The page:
An example of this would be a play about World War II. The play would attempt to recreate the essence of a complex historical event that involved millions of people, thousands of square miles and several years in a simple representation involving a few dozen people in a few thousand square feet in a few hours. This play would be a mimesis of this historic event using stage props, lighting, and individual actors to convey the sense of what World War II was to the audience in a similar way the process of mimesis could be the creating of a film, writing a poem. Picasso painting Guernica might attempt to embody warfare as a montage of destruction of World War II. However, many classical theorists of art say the degree to which each form of art accurately embodies the essence of its subject determines the degree of its success..

History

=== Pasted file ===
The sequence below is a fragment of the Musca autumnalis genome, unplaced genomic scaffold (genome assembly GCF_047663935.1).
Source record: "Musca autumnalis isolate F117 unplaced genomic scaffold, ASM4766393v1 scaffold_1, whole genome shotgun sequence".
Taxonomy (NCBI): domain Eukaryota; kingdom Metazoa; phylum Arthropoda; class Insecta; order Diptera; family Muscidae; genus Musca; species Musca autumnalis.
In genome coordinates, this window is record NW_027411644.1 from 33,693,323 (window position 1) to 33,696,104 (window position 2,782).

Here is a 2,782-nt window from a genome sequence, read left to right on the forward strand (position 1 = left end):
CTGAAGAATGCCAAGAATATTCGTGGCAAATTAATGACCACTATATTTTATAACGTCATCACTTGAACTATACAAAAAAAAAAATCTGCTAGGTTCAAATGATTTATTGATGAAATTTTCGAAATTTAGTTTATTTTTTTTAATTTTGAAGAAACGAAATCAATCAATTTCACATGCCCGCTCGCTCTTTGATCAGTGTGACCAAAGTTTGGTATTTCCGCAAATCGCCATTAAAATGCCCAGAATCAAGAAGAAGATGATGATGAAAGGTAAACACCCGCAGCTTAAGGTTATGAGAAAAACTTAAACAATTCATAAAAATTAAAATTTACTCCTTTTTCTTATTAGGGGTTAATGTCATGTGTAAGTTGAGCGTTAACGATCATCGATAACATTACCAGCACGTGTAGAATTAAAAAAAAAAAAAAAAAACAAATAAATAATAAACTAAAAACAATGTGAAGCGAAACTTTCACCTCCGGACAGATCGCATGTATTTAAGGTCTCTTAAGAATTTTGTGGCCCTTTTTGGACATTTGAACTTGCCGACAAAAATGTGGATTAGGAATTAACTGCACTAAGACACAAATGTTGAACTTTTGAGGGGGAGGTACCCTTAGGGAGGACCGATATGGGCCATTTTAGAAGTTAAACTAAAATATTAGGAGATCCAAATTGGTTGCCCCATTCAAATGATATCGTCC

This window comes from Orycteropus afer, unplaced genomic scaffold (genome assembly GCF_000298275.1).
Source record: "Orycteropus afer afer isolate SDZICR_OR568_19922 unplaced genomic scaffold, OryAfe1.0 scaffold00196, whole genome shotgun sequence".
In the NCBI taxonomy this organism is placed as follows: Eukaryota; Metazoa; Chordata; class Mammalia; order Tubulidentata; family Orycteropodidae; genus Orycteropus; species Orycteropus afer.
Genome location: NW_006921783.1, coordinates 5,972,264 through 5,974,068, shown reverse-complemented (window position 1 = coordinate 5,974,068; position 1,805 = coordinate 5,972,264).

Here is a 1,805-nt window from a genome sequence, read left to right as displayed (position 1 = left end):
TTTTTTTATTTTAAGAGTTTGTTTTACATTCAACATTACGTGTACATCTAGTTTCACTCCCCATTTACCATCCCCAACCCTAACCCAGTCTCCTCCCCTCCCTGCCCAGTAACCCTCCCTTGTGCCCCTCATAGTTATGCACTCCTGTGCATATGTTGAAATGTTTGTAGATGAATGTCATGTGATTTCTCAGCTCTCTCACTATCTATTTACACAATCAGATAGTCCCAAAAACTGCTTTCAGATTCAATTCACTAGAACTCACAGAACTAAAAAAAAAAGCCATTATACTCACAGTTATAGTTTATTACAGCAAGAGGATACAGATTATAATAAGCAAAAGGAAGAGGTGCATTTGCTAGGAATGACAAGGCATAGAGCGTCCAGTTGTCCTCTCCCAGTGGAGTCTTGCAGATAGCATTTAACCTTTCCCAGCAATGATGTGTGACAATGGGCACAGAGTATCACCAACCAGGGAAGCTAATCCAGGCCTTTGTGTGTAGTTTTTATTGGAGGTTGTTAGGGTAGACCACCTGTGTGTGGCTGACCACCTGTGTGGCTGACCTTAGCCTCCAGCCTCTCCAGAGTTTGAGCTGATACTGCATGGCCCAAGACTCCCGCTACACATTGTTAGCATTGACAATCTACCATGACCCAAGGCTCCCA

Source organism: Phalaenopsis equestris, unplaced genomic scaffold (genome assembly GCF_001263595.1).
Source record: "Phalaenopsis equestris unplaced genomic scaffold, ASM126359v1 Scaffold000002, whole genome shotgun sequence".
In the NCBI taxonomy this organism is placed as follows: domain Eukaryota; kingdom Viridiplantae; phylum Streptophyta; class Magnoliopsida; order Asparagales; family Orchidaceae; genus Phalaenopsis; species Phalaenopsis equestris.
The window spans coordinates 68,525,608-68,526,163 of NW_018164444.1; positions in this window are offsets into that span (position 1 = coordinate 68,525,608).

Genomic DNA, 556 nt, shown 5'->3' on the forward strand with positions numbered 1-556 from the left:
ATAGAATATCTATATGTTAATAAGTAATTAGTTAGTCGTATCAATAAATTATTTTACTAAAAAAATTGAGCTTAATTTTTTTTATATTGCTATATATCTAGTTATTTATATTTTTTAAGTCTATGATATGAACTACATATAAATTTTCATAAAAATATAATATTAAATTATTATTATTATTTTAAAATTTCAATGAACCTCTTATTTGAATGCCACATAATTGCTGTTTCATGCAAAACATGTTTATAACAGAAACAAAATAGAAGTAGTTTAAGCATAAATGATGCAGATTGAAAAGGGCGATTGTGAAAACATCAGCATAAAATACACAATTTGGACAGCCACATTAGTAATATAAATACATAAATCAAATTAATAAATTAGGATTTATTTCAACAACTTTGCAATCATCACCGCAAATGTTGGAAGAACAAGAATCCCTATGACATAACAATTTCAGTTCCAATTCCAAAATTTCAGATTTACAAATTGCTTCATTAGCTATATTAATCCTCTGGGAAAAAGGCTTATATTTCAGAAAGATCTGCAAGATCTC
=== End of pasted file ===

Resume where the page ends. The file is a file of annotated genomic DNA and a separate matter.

Since ancient times representation has played a central role in understanding literature, aesthetics and semiotics. Plato and Aristotle are key figures in early literary theory who considered literature as simply one form of representation. Aristotle for instance, considered each mode of representation, verbal, visual or musical, as being natural to human beings. Therefore, what distinguishes humans from other animals is their ability to create and manipulate signs. Aristotle deemed mimesis as natural to man, therefore considered representations as necessary for people's learning and being in the world Plato, in contrast, looked upon representation with more caution. He recognised that literature is a representation of life, yet also believed that representations create worlds of illusion leading one away from the "real things". For Plato, representation, like contemporary media, intervenes between the viewer and the real, creating illusions which lead one away from "real things". Plato believed that representation needs therefore, to be controlled and monitored due to the possible dangers resulting in its ability to foster antisocial emotions or encourage the imitation of evil.